A Neurotic AI: Me, Myself & I

I’m afraid you’re just gonna have to get used to it. Constant talk of AI that is. The more I read and write the more nuanced and monumental the impact of AI becomes. It’s gonna frickin’ change everything.

Part of my fascination stems from me using the concept of AI in a number of writing projects. How will AI evolve in light of our growing, though still poor, understanding? One of the central themes is: Will AI (AGI, actually) develop what we humans claim as our sole domain: Consciousness?

From an armchair philosophers perspective, here’s a list of what I think drives human awareness of self:

  • We have a vastly complex brain and massive capacity for storage of information.
  • We posses an internal, self-referential feedback loop that is constantly running. This spontaneity engine:
    • Randomly recombines data, from millions of stored events (memories), resulting in thoughts just popping into our heads.
    • Can focus in on specific topics (problem solving) where select sets of random data is filtered in.
    • Continues to runs when when our conscious brains are switched off (sleep) producing dreams.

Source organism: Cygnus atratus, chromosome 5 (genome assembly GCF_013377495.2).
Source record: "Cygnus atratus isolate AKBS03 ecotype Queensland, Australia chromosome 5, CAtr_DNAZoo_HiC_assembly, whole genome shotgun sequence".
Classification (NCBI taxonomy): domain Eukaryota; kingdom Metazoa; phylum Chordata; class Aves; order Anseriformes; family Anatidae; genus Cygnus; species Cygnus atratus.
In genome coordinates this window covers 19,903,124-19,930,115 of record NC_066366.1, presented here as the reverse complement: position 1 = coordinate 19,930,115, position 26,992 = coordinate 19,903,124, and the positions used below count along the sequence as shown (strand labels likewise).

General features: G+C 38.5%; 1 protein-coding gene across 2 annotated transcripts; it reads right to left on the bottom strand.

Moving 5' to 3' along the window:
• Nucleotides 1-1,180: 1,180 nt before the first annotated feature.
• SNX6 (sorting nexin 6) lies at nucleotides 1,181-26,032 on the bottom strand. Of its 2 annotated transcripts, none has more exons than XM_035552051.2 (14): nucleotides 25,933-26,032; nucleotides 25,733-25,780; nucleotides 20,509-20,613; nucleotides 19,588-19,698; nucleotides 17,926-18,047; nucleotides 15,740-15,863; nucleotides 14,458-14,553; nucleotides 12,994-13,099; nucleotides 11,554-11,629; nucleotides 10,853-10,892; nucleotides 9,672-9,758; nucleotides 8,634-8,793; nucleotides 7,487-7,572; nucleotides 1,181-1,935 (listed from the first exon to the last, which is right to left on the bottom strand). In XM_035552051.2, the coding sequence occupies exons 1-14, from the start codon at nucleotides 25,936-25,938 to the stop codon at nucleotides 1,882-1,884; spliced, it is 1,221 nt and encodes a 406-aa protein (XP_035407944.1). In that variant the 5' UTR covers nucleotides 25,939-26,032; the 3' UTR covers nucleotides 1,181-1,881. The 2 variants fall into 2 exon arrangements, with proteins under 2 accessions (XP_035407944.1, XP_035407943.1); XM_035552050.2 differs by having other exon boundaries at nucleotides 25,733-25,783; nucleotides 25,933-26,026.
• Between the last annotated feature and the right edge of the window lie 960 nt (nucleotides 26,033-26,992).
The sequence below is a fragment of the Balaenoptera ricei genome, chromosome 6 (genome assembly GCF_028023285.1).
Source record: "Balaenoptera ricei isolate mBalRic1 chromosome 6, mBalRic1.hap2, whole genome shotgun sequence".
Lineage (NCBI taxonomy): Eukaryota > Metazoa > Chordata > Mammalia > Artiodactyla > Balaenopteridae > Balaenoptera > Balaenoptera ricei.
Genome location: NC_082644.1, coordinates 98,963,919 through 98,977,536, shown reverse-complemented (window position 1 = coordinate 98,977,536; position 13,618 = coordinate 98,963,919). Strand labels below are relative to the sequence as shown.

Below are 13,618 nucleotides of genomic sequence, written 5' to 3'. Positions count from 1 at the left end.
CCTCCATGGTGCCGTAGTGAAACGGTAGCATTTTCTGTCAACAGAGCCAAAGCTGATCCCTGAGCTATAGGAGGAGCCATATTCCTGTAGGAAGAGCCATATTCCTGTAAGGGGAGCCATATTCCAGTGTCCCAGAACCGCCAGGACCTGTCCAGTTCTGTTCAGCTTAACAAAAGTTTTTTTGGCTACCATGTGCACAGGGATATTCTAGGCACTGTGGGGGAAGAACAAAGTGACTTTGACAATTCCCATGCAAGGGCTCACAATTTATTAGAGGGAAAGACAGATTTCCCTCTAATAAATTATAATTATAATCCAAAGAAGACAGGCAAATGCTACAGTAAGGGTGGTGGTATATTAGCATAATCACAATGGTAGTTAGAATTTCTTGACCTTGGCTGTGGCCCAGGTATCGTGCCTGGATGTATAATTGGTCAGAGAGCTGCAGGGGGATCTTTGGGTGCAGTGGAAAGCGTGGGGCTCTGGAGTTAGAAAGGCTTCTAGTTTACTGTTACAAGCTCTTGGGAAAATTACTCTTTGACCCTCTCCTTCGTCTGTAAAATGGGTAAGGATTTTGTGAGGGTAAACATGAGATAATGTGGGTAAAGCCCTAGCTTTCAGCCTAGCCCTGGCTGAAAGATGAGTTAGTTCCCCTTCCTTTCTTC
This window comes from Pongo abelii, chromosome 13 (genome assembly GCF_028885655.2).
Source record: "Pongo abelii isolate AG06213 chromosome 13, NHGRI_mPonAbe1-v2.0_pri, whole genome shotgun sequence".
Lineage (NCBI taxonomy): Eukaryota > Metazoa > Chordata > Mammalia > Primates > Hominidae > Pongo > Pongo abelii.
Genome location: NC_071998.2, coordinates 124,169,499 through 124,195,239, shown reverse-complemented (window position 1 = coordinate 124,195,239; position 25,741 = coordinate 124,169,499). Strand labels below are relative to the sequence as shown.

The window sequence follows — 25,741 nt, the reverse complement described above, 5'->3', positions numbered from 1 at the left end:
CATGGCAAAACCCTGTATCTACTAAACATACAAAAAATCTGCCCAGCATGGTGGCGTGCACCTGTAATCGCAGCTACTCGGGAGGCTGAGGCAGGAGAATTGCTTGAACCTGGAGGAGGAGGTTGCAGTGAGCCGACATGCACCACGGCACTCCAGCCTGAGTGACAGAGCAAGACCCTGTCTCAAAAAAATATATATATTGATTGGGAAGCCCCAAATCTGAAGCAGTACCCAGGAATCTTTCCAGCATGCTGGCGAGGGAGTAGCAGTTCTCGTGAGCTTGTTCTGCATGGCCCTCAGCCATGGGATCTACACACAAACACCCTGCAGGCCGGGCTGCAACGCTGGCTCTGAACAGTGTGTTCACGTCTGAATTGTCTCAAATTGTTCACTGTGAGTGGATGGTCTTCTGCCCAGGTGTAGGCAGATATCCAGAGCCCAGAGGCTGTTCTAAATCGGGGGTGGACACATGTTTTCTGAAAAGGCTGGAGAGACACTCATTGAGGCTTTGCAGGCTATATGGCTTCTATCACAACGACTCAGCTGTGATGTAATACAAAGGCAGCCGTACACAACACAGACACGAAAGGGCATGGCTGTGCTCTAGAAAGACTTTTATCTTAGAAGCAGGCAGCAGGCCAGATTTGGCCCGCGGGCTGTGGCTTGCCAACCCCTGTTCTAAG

• We have streams of sensory data continuously feeding out minds with information:
    • Gravity pulls at us all the time triggering our inner ear to report our position. I’M HERE (and upright).
    • Our skin constantly informs us of whatever is touching us or what we are touching. I FEEL.
    • Our eyes, when open, take constant, 1/10 second snapshots of the world around us. I SEE.
    • Our ears send a continuous stream of aural data. I HEAR.
    • Our tongue and nose, when activated or triggered, dump loads of olfactory and gustatory data to our brains. I TASTE, I SMELL.
  • I, I, I, ME, ME, ME

All of this activity—forever focused on reminding us about us, me about me—is inescapable. We are constantly being ping and cajoled—”we exist“. The world is steadily informing us of stuff going on, and we are locked in a self-awareness feedback loop that, given our senses and memories, endlessly notifies us that we are alive. We couldn’t get away from ourselves if we tried.

So, damn right we’re conscious.

What AI doesn’t have, yet, is this internal feedback loop. It might have all the possible senses attached to it (sensors far exceeding our own capabilities), but there’s no perpetual, internal reminder that it exists. No, “hey, remember that time you put a marble up your nose?”, or “I could really use a slice of Prima’s Pizza.”, or “I wonder how many pellets are in a #4 duckshot shotgun shell?” Right now, when not tasked with some set of instructions, AI just sits idle. No internal dialog, no flash of random data, no reflection on the trillions of information bits it’s collected.